Legend
Sure. But it wasn't mainstream and took a bit of effort to access it, especially if you didn't live in a big city (this is an American's perspective).

I think that it is safe to say that, until recently, many people outside of what at the time was a niche corner of geekdom, would be shocked and upset at a cartoon that was gory, depicted sexual acts, and/or had a lot of profanity. They would look at the "cartoon" cover on the video and just assume it was kid friendly. We now have a couple generations of parents that grew up with lots of adult animated content and no longer make those assumptions. But, in America at least, this is fairly recent.
Fritz the Cat? Heavy Metal?

The Loony Tunes? Yes, they were originally created for adults, referencing celebrities of the time and providing war propaganda ahead of adult cinema.

Like the idea of people being short-sighted in thinking all animation is for children has been a joke since I was a kid.
 

From what I understand there's more of a push for adult-oriented animation now due in part to Covid (producing animated shows doesn't require actors and such being in close proximity) and due to a lot of the newer talent in the animation industry growing up watching anime and being influenced by it. I think this second factor is especially relevant because even anime that isn't explicitly aimed towards adults can be pretty different from older Western cartoons (for one thing, anime series are more likely to be serialized while Western cartoons were more episodic). However, Covid is definitely an indirect influence on why an adult-oriented sequel to The Flintstones and an adult-oriented series based on Velma from Scooby Doo are currently in the works.

It's also interesting to note that Critical Role and The Legend of Vox Machina is essentially the modern, Western equivalent of a Japanese series called Record of Lodoss War. Whereas this new show is originally based on live streamed Dungeons & Dragons sessions, Record of Lodoss War was based on transcripts of Dungeons & Dragons sessions published in a gaming magazine (which proved popular enough to get full novels, an anime series, and its own TTRPG).
 
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It’s 2022. Cartoons stopped being for just kids many years ago now. I know some of you are older but try to see that your preconceptions of what people my age watch are not bound by the nonsensical “cartoons are for kids” logic off 30-40+ years ago. Seriously, Primal exists. Get with the times.
I hear ya, but my gf is stuck in that "If I think it's good, it's no longer genre/animation stuff." It's a weird double standard where Star Wars (especially Baby Yoda) or the new animated Spider Man film is great. But Star Trek, the Expanse or Dragon Prince puts a nose up in the air.

I still have a firm belief that soooo many of our cultural attitudes get ossified around the age of 12-14, and then it's so hard to get them out of that comfort zone. And what we remember of those things at that age is more essential to our love of it than what it was really like (how much of ST's political messages seem to have slipped under the radar for so many.)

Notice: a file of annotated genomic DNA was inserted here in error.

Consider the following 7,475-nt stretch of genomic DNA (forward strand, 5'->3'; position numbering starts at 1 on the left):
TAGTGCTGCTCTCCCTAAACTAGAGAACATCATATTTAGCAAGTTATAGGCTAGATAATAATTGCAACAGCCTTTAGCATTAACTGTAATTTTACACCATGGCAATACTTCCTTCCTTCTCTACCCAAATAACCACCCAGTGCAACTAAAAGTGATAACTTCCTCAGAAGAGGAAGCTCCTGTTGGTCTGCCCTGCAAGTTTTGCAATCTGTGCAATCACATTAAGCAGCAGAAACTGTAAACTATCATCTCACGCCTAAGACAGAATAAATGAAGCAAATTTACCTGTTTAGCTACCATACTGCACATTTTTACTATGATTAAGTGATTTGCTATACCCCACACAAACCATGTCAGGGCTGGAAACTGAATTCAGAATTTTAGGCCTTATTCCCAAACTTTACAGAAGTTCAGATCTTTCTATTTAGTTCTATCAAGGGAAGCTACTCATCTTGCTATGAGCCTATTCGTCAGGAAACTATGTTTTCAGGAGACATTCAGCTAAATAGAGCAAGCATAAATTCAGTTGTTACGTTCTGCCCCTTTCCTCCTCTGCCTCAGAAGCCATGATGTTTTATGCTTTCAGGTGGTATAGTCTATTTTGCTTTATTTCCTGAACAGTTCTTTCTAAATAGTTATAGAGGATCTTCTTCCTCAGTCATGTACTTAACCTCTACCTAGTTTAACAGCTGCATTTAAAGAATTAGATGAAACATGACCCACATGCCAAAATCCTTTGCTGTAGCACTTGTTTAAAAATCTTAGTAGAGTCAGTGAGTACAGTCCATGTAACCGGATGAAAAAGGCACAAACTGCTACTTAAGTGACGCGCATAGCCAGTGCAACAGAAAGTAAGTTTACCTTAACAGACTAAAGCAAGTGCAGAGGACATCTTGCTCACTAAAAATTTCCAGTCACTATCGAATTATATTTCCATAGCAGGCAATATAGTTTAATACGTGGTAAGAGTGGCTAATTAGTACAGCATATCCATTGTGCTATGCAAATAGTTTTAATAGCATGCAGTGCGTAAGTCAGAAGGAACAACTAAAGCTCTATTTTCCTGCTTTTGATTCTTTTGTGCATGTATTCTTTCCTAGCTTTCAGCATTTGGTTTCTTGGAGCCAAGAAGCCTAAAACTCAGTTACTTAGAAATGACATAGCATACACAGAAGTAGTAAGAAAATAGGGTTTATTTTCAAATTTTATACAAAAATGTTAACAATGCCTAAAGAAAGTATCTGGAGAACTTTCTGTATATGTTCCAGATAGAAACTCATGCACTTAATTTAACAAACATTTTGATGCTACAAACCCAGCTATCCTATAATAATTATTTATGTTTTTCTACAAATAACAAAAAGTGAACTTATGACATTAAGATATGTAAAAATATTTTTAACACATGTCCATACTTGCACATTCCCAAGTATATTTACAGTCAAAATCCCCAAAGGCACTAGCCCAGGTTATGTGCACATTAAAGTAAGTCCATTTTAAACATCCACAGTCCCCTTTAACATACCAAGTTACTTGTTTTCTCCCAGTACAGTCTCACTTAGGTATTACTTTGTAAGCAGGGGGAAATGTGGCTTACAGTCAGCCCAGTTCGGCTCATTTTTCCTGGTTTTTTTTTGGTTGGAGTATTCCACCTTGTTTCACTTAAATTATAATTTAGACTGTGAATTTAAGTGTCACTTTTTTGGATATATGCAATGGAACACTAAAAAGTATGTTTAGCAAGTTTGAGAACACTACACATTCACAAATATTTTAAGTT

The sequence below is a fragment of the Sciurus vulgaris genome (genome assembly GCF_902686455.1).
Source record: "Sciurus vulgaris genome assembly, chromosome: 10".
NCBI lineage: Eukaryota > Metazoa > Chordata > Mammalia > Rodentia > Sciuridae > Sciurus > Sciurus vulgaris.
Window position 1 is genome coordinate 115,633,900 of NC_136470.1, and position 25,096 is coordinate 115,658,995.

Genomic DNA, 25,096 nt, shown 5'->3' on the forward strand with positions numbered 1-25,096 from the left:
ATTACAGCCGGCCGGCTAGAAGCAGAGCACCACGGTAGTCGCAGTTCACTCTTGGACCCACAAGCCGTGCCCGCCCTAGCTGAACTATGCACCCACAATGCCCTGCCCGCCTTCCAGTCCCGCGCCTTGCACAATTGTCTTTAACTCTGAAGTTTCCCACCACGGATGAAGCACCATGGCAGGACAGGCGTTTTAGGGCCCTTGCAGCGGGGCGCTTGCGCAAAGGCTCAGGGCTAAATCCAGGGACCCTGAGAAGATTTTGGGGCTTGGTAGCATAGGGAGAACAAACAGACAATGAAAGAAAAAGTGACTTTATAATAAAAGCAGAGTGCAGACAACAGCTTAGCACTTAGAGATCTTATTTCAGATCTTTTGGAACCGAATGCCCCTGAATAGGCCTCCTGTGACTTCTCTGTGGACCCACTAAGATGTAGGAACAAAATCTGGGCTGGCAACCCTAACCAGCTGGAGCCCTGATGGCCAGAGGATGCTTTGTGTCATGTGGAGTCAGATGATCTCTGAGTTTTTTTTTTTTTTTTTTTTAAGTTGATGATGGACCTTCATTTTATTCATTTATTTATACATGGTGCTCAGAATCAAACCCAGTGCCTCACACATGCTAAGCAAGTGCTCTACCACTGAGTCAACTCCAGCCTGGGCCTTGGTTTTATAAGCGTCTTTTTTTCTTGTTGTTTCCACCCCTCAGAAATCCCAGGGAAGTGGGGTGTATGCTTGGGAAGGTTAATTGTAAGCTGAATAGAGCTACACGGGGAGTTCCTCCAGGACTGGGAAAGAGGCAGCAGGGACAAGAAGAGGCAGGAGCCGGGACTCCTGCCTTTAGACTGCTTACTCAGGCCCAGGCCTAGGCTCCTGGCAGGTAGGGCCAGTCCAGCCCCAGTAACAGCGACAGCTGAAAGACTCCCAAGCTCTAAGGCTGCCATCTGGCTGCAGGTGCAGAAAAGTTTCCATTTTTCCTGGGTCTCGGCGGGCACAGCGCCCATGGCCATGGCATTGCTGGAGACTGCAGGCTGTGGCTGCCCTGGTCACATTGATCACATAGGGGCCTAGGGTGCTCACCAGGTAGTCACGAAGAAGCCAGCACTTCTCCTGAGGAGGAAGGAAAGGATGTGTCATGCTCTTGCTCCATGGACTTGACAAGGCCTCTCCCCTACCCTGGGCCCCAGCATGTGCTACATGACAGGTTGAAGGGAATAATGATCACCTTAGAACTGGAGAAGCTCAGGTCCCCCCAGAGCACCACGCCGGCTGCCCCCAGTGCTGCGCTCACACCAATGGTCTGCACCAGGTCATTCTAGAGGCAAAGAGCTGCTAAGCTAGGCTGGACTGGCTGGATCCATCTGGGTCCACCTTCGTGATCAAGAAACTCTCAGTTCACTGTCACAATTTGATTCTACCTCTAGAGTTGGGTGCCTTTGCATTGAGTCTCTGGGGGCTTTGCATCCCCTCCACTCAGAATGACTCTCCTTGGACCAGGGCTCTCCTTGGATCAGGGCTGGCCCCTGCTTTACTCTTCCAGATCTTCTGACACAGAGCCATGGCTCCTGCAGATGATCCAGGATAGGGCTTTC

jgsugden

Legend
...Not really made to appeal to those over 35 (though there will be those that age and older who it WILL appeal to, don't get me wrong, just not the audience they are wanting) as it sounds (the trailer) actually written for kids (but see the above)...
That is a bit ageist, and fairly wrong. There are a lot of diverse people over the age of 35.

This is the first time we're going to see a real representation of a D&D game in video entertainment. What abpout LoTR, WoT, GoT, etc...? Lord of the Rings is a fantasy story, and it inspired D&D, but D&D was only inspired by LotR. It has grown into something else, and we've never seen that 'table presence' of a D&D game translated back into a video based media.

ANYONE that has played D&D for a while will see a reflection of part of their games in this cartoon, and that is going to appeal when they give it a chance. We have people that were older than 40 in 1980 that have played D&D for more than 40 years. People play it in retirement homes. The guys that most contributed to the earliest editions would be in their 70s and 80s now. I know over a hundred people, personally, that are over 35 and are looking forward to this cartoon.

Further, putting aside D&D players, this is going to appeal to people that grew up on cartoons. The people making it understand the cartoon audiences - from anime, to old school. D&D wasn't their first area of expertise - cartoon shows are. This is a confluence of amazinglyu targeted high talent coming together to create the greatest ad for D&D there has ever been.

I think people are going to be blown away by how widely this is accepted, embraced and further monetized in the coming years. I expect they'll greet light Might Nein, the Bell-igerants (current campaign - not their real name ... yet), and new stories with original characters set in Exandria - all in the next 3 years.
 

Mort

Legend
Supporter
One thing that I wish more people realized is that a lot of modern "live action" movies are essentially animated movies anyway due the extensive use of CGI.

Yeah, it's everywhere now and has been for some time.

For example, Forest Gump has a sequence where Gump is shown to be an absolutely brilliant ping pong player.

It's clearly Tom Hanks playing ping pong. How did they get it to look so good (Hanks is not an Olympic level player)?

Answer: The ball is CGI and was drawn in later - Hanks is swinging at empty air pretending to play ping pong.